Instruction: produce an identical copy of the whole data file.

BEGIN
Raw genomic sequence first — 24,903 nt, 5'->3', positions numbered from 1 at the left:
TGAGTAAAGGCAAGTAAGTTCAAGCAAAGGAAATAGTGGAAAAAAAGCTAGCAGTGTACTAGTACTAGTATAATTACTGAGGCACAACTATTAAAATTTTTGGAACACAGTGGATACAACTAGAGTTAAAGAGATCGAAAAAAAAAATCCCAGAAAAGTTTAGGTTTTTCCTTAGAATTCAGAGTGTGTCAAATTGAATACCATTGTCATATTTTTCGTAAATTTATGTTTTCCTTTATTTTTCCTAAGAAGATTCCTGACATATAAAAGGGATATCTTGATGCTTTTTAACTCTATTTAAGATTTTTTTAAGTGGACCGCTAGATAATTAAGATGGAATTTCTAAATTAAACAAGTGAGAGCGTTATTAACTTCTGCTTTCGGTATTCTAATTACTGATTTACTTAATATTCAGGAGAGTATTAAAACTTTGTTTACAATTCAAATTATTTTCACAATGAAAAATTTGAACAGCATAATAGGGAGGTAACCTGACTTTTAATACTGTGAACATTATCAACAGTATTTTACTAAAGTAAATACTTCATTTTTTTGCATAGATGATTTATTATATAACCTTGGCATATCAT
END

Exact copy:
Raw genomic sequence first — 24,903 nt, 5'->3', positions numbered from 1 at the left:
TGAGTAAAGGCAAGTAAGTTCAAGCAAAGGAAATAGTGGAAAAAAAGCTAGCAGTGTACTAGTACTAGTATAATTACTGAGGCACAACTATTAAAATTTTTGGAACACAGTGGATACAACTAGAGTTAAAGAGATCGAAAAAAAAAATCCCAGAAAAGTTTAGGTTTTTCCTTAGAATTCAGAGTGTGTCAAATTGAATACCATTGTCATATTTTTCGTAAATTTATGTTTTCCTTTATTTTTCCTAAGAAGATTCCTGACATATAAAAGGGATATCTTGATGCTTTTTAACTCTATTTAAGATTTTTTTAAGTGGACCGCTAGATAATTAAGATGGAATTTCTAAATTAAACAAGTGAGAGCGTTATTAACTTCTGCTTTCGGTATTCTAATTACTGATTTACTTAATATTCAGGAGAGTATTAAAACTTTGTTTACAATTCAAATTATTTTCACAATGAAAAATTTGAACAGCATAATAGGGAGGTAACCTGACTTTTAATACTGTGAACATTATCAACAGTATTTTACTAAAGTAAATACTTCATTTTTTTGCATAGATGATTTATTATATAACCTTGGCATATCAT